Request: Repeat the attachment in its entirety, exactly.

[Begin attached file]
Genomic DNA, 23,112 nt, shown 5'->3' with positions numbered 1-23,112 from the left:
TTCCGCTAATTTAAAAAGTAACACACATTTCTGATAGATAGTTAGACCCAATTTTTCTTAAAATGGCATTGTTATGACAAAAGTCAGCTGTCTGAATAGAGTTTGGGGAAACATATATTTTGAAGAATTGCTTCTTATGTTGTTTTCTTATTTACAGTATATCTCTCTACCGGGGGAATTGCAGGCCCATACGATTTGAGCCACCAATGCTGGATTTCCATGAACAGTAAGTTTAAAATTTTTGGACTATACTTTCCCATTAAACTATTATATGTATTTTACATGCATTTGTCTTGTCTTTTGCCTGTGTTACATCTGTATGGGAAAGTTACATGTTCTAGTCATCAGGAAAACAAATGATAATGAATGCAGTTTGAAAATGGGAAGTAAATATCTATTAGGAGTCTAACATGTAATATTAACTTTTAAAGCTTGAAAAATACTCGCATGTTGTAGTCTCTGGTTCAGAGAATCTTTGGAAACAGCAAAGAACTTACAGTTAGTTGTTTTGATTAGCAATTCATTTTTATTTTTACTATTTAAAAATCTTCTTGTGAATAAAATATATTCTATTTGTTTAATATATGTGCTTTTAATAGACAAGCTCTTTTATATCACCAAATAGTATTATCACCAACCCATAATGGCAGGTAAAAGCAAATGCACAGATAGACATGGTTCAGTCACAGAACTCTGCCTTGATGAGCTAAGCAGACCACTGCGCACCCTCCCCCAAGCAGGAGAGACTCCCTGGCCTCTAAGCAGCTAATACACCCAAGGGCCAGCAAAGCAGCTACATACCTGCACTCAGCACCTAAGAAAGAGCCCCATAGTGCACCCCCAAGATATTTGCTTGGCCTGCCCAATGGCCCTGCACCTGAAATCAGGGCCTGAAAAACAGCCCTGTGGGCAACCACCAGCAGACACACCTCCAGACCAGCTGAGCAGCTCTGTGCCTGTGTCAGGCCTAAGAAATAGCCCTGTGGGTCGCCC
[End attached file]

Genomic DNA, 23,112 nt, shown 5'->3' with positions numbered 1-23,112 from the left:
TTCCGCTAATTTAAAAAGTAACACACATTTCTGATAGATAGTTAGACCCAATTTTTCTTAAAATGGCATTGTTATGACAAAAGTCAGCTGTCTGAATAGAGTTTGGGGAAACATATATTTTGAAGAATTGCTTCTTATGTTGTTTTCTTATTTACAGTATATCTCTCTACCGGGGGAATTGCAGGCCCATACGATTTGAGCCACCAATGCTGGATTTCCATGAACAGTAAGTTTAAAATTTTTGGACTATACTTTCCCATTAAACTATTATATGTATTTTACATGCATTTGTCTTGTCTTTTGCCTGTGTTACATCTGTATGGGAAAGTTACATGTTCTAGTCATCAGGAAAACAAATGATAATGAATGCAGTTTGAAAATGGGAAGTAAATATCTATTAGGAGTCTAACATGTAATATTAACTTTTAAAGCTTGAAAAATACTCGCATGTTGTAGTCTCTGGTTCAGAGAATCTTTGGAAACAGCAAAGAACTTACAGTTAGTTGTTTTGATTAGCAATTCATTTTTATTTTTACTATTTAAAAATCTTCTTGTGAATAAAATATATTCTATTTGTTTAATATATGTGCTTTTAATAGACAAGCTCTTTTATATCACCAAATAGTATTATCACCAACCCATAATGGCAGGTAAAAGCAAATGCACAGATAGACATGGTTCAGTCACAGAACTCTGCCTTGATGAGCTAAGCAGACCACTGCGCACCCTCCCCCAAGCAGGAGAGACTCCCTGGCCTCTAAGCAGCTAATACACCCAAGGGCCAGCAAAGCAGCTACATACCTGCACTCAGCACCTAAGAAAGAGCCCCATAGTGCACCCCCAAGATATTTGCTTGGCCTGCCCAATGGCCCTGCACCTGAAATCAGGGCCTGAAAAACAGCCCTGTGGGCAACCACCAGCAGACACACCTCCAGACCAGCTGAGCAGCTCTGTGCCTGTGTCAGGCCTAAGAAATAGCCCTGTGGGTCGCCC